I recently read a shocking statistic: 1 out of 3 adults living in the United States have pre type 2 diabetes – not that they might have it, or likely could have it, but do have it.
Are you the 1 out of 3?
What’s the big deal about having prediabetes anyway?
Plenty! Just break down the name of the condition and you’ll understand right away: Pre- (before or prior to) diabetes (type 2, specifically; type 1 is usually diagnosed in children and young adults when the body does not produce insulin, and only about 5% of people with diabetes have type 1). So, there is a stage or condition between normal and diabetic and it is called prediabetes. And the great news is, it’s preventable and reversible!
Don’t let that pre- become the real thing!
If you’re not familiar with the damage diabetes can cause, here are a few facts to consider:
Eyes – the eyes can experience blurry vision, “floaters” or spots, and blindness can develop.
Brain – the brain is subject to inflammation just like other areas of the body (inflammation is present with prediabetes). Diabetes is associated with a profoundly increased risk for developing Alzheimer’s disease.
Kidneys – you need ‘em – diabetes often causes kidney failure.
Heart – the risk of heart attack and stroke rise in diabetic patients.
Peripheral neuropathy – with diabetes, nerves are often damaged in the extremities (hands, arms, feet, and legs) and numbness (“peripheral neuropathy”) often results. As a Reflexologist, I work with a number of diabetic clients who experience peripheral neuropathy. Reflexology isn’t a cure, but the improvement to circulation of the feet and hands, body balance and stress reduction provides welcome relief.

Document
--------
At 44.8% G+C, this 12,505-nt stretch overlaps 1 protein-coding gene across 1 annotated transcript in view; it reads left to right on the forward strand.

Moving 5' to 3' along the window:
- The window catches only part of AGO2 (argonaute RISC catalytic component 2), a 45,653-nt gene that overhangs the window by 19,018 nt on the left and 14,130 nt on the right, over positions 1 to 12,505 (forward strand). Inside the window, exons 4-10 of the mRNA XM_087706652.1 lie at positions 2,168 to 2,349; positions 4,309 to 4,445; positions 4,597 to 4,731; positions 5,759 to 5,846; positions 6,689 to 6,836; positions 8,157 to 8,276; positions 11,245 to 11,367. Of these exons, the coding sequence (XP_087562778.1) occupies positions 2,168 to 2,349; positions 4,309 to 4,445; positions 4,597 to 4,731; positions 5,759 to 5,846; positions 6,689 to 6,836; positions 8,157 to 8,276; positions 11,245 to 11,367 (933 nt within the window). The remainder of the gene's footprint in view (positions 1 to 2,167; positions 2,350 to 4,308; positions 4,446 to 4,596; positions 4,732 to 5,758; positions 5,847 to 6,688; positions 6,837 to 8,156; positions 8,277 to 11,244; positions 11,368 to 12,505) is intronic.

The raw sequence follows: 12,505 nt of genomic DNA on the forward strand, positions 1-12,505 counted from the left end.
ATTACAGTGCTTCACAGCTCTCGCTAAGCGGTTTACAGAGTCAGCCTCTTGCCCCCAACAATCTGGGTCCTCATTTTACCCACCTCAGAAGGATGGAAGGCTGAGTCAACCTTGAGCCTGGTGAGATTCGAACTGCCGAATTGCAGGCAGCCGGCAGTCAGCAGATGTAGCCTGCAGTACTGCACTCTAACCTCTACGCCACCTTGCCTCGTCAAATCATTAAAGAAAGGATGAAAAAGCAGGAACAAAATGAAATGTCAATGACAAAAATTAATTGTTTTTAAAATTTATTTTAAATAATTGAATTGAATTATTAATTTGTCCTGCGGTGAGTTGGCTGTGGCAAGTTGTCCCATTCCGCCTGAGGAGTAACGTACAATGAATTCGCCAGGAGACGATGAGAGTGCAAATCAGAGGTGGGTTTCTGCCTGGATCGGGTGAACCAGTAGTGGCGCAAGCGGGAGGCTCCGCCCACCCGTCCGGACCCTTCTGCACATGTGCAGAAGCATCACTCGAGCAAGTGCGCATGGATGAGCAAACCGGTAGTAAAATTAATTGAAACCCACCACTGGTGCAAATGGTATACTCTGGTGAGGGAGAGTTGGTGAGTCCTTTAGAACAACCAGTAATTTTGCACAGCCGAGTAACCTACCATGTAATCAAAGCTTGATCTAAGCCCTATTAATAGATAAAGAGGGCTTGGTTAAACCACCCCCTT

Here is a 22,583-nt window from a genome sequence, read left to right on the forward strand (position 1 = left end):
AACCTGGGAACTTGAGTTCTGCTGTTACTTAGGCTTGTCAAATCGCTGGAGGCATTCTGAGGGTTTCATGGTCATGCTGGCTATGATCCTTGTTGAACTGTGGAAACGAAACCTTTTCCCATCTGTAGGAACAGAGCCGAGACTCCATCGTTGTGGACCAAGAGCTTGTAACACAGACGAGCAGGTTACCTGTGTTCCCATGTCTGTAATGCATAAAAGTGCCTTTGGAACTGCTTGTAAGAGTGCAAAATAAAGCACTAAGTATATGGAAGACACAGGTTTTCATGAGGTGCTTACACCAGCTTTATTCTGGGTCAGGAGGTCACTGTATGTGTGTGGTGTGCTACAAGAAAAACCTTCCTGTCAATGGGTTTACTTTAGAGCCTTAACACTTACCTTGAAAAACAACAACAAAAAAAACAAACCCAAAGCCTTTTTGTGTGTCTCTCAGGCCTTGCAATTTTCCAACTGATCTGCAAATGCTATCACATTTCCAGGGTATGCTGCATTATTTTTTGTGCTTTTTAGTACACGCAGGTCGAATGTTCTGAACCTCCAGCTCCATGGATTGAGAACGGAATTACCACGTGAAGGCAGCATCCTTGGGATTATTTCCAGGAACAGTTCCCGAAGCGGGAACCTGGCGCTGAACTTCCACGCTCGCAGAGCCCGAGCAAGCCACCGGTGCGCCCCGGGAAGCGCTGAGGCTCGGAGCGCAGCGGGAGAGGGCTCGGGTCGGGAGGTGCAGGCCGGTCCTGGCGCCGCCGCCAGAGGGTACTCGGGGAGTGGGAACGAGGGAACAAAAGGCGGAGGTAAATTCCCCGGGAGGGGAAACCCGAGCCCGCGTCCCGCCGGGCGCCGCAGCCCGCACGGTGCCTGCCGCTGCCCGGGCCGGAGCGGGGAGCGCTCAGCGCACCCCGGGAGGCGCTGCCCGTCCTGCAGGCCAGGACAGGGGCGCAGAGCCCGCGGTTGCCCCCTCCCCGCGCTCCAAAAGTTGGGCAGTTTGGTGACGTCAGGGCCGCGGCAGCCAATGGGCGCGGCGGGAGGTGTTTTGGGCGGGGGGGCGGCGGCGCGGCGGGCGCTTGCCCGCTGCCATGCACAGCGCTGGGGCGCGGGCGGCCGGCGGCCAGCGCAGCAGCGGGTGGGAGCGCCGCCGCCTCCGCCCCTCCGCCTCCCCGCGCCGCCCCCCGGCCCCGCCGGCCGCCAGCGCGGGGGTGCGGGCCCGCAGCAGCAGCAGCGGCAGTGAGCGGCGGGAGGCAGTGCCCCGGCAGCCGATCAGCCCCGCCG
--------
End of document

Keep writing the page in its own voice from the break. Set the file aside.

According to the American Diabetes Association, “Before people develop type 2 diabetes, they almost always have "prediabetes" — blood glucose levels that are higher than normal but not yet high enough to be diagnosed as diabetes.” People with prediabetes can often reduce and even eliminate this condition, by doing what we’ve all known all along (get ready for it!): live a healthy lifestyle by eating healthy foods, keep weight down, get regular aerobic exercise and ensure you have a great sleep every night. Easy-peasy, right?
Back to that “healthy lifestyle” comment… the American Diabetes Association states that about 10% of those with type 1 diabetes have celiac disease (a digestive disorder that damages the small intestine when gluten is eaten). It’s reasonable to assume that if one has prediabetes that they also may have a sensitivity to the gluten protein. In his ground-breaking book Grain BrainDavid Perlmutter, MD (www.drperlmutter.com) offers research and reason when it comes to the connection between Alzheimer’s disease and wheat, carbs and sugar. Dr. Perlmutter states, “…the fact that we can associate high levels of insulin with brain disease is why talk of “type 3 diabetes” is starting to circulate among researchers.” (Note: I’ll be writing much more about celiac disease and gluten intolerance in an upcoming blog.)
Pre-T2? Don’t let it be YOU!
Take the risk test mentioned above, examine your lifestyle choices, and learn as much as you can about how simple changes in eating, exercise and sleep can profoundly and positively affect your health now, and in the future. Remember, there is only one fantastic, unique, glorious YOU – protect it with all you’ve got – you are worth it.